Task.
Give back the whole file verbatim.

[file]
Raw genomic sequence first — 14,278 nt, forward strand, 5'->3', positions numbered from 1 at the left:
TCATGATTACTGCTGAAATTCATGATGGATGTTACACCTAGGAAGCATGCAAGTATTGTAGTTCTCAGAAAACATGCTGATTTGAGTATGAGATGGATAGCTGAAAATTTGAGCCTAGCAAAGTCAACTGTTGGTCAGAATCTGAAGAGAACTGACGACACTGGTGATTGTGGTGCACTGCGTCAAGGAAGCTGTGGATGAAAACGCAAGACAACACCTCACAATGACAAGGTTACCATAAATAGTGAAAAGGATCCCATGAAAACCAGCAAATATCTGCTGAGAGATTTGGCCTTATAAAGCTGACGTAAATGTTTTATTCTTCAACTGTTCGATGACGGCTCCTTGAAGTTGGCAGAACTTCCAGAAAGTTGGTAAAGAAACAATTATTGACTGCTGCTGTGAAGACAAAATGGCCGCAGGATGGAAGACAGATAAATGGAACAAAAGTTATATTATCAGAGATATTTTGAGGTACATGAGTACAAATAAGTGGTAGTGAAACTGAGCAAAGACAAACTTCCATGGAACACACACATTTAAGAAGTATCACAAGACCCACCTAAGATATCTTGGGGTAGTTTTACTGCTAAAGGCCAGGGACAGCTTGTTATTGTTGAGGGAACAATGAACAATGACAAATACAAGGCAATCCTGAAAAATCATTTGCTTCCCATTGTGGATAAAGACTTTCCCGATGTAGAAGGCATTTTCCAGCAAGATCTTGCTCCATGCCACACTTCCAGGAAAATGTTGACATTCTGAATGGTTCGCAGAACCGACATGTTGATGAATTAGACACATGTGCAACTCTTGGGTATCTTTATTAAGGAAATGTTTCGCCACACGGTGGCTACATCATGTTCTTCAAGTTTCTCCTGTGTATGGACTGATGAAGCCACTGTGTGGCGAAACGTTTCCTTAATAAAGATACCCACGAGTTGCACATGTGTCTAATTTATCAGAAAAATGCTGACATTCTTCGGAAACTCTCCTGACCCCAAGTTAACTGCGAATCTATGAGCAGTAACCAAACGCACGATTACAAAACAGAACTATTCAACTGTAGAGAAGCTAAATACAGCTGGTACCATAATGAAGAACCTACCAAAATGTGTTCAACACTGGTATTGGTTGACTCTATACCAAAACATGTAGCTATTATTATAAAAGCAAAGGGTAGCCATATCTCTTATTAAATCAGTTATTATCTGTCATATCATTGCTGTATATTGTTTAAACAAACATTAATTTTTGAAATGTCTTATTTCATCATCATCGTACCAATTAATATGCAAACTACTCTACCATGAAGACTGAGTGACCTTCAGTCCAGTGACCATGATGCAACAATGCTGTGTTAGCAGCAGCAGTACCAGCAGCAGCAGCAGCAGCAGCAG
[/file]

Raw genomic sequence first — 14,278 nt, forward strand, 5'->3', positions numbered from 1 at the left:
TCATGATTACTGCTGAAATTCATGATGGATGTTACACCTAGGAAGCATGCAAGTATTGTAGTTCTCAGAAAACATGCTGATTTGAGTATGAGATGGATAGCTGAAAATTTGAGCCTAGCAAAGTCAACTGTTGGTCAGAATCTGAAGAGAACTGACGACACTGGTGATTGTGGTGCACTGCGTCAAGGAAGCTGTGGATGAAAACGCAAGACAACACCTCACAATGACAAGGTTACCATAAATAGTGAAAAGGATCCCATGAAAACCAGCAAATATCTGCTGAGAGATTTGGCCTTATAAAGCTGACGTAAATGTTTTATTCTTCAACTGTTCGATGACGGCTCCTTGAAGTTGGCAGAACTTCCAGAAAGTTGGTAAAGAAACAATTATTGACTGCTGCTGTGAAGACAAAATGGCCGCAGGATGGAAGACAGATAAATGGAACAAAAGTTATATTATCAGAGATATTTTGAGGTACATGAGTACAAATAAGTGGTAGTGAAACTGAGCAAAGACAAACTTCCATGGAACACACACATTTAAGAAGTATCACAAGACCCACCTAAGATATCTTGGGGTAGTTTTACTGCTAAAGGCCAGGGACAGCTTGTTATTGTTGAGGGAACAATGAACAATGACAAATACAAGGCAATCCTGAAAAATCATTTGCTTCCCATTGTGGATAAAGACTTTCCCGATGTAGAAGGCATTTTCCAGCAAGATCTTGCTCCATGCCACACTTCCAGGAAAATGTTGACATTCTGAATGGTTCGCAGAACCGACATGTTGATGAATTAGACACATGTGCAACTCTTGGGTATCTTTATTAAGGAAATGTTTCGCCACACGGTGGCTACATCATGTTCTTCAAGTTTCTCCTGTGTATGGACTGATGAAGCCACTGTGTGGCGAAACGTTTCCTTAATAAAGATACCCACGAGTTGCACATGTGTCTAATTTATCAGAAAAATGCTGACATTCTTCGGAAACTCTCCTGACCCCAAGTTAACTGCGAATCTATGAGCAGTAACCAAACGCACGATTACAAAACAGAACTATTCAACTGTAGAGAAGCTAAATACAGCTGGTACCATAATGAAGAACCTACCAAAATGTGTTCAACACTGGTATTGGTTGACTCTATACCAAAACATGTAGCTATTATTATAAAAGCAAAGGGTAGCCATATCTCTTATTAAATCAGTTATTATCTGTCATATCATTGCTGTATATTGTTTAAACAAACATTAATTTTTGAAATGTCTTATTTCATCATCATCGTACCAATTAATATGCAAACTACTCTACCATGAAGACTGAGTGACCTTCAGTCCAGTGACCATGATGCAACAATGCTGTGTTAGCAGCAGCAGTACCAGCAGCAGCAGCAGCAGCAGCAG